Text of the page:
you can also use the windows boot loader as primary boot loader in the following way:

  1. install win7 on sda1 (win7 boot loader will be installed on sda)
  2. use one of the following 2 methods:
  3. 2 hard drive method: install manjaro on sdb1 and install manjaro's boot loader (=grub) on sdb1. it might also work, if you install manjaro's boot loader on sdb. but if you do the latter, please make sure that the 2 hard drives are connected in a way that the system looks for the boot loader on sda!
  4. 1 hard drive method: it might also work, if you install manjaro on sda2 and grub on sda2, too. but i am not sure, whether calamares allows you to install grub to a partition rather than a hard drive... the old CLI installer and "thus" installer could do that!
  5. use EasyBCD (as linked by @HarmanK) and add sdb1 or sdb to the win7 boot loader.
  6. when you boot manjaro manjaro it will look like this:
    win7 boot loader --> grub --> manjaro
    this system will boot by default always to win7 no matter what you do.
  7. simply remove manjaro (including grub) and win7 will still boot. then, use EasyBCD to remove manjaro/grub from win7 boot loader.

this setup has multiple disadvantages:

  • win7 will always boot by default
  • if you want to do the same with win8/win10 your boot process will need MUCH longer, because the win8/win10 boot loader will first boot win8/win10 before it offers you a choice to boot manjaro/grub
  • you have to use EasyBCD to edit the win7 boot menu
  • if you want to boot manjaro, your boot process takes longer, because 2 boot loaders have to be loaded
  • when you use the 2 hard disk method, never disconnect the 2 hard drives from your system and switch their position. this will result in a non-booting system!

advantages:

  • good for linux beginners, who do not know anything about the boot process of computers in general and want to learn only a little bit about it.
  • good for linux beginners, who are not interested in learning how to boot manjaro liveCD and chroot into the installed system in order to fix stuff e.g. the boot loader.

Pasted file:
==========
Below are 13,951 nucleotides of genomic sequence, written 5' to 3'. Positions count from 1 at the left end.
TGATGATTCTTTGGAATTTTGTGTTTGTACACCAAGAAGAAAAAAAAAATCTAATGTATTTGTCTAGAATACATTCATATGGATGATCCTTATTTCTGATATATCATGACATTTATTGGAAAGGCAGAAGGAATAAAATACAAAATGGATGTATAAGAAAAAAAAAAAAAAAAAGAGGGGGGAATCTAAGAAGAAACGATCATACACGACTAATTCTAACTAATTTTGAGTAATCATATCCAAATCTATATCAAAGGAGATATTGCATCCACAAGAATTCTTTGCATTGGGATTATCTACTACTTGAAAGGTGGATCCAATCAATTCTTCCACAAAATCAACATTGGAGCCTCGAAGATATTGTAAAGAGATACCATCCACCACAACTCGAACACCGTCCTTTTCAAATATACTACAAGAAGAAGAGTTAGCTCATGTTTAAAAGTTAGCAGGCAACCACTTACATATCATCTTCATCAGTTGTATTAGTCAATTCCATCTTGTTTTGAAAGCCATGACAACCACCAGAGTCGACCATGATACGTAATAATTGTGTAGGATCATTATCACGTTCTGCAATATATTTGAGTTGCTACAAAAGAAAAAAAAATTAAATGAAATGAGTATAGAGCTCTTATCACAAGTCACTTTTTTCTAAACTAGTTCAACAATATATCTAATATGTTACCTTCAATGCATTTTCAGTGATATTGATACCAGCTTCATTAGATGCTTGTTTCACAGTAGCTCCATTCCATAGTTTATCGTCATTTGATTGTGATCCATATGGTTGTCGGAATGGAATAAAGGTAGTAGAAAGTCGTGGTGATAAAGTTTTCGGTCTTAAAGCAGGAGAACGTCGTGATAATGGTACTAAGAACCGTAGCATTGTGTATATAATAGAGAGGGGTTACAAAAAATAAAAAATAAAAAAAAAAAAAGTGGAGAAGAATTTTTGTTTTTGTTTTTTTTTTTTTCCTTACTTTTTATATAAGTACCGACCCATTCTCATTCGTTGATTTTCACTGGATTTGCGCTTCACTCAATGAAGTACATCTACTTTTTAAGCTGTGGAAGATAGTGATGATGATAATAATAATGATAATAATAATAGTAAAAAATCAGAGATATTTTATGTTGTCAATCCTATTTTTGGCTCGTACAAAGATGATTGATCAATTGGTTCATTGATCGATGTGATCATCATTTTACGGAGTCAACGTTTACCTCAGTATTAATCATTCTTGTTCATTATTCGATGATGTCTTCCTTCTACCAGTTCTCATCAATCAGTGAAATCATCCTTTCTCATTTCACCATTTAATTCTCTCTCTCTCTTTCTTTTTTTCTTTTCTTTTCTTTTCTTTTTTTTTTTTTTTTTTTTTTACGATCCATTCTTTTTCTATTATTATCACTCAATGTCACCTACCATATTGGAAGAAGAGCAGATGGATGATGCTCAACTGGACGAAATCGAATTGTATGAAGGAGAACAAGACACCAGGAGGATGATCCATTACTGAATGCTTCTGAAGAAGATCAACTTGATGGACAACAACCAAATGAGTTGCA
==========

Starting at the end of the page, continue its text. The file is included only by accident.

• good for windows people, who never want their system "broken" (well, maybe they manage to brake it with EasyBCD...), because of weird "linux"...

SOLVED

Booted from Windows DVD and using Troubleshooting getting the Command Prompt:

Used Commands:
bootrec /fixmbr
bootrec /fixboot
bootrec /rebuildbcd

Than you have to list the partions to select the Windows FAT32 boot partition. Use following commands:
diskpart
select disk X (X is here the Disk where your Windows is installed)
list partition (list of partitons on your X disk)
selec partition X (X is there the no. of the FAT32 boot partition of Windows)
active (activate the selected FAT32 partition
exit

reboot, and if you did everything right, that your PC shoudl boot in Windows and it is safe to delete all your Manjaro partitions (using dismanagement or a separate software like EasuUS Parition software).
Hope that helped...

P.S. My feeling is that my friend will never delete Manjaro from his PC, he feels very positive about it for now..I just summerized the steps for other forum members , in case they need it..

YES! this is also a good solution, as loog as you made a backup before installing Manjaro. Works just fine, after restoring...but I used the booting Win DVD and worked. Listed my solution below, and how it will help other people (Booting Windows media or BCD).
Thank you guys for the support!!!!

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Hello, I have the opposite problem.. I'd like to safely remove my windows partition from within Manjaro and Keep Manjaro. I'd like the space there to be added to my Manjaro Partition. How do I go about doing it safely without damaging my current Manjaro?

I'm aware I can't do this whilst using the Manjaro partition, I've read somewhere that I need to do a live boot and run gparted or something like that. I'd like a step by step guide on how to do that... and if I've been keeping my Manjaro up to date regularly will that have an effect on which DVD version I choose to use to do the live boot with?

Thanks in advance!

I would suggest that, instead of posting to the wrong topic, you do a forum search (click the magnifying glass icon :mag: ) on "remove windows" and research the results (there are plenty).

regards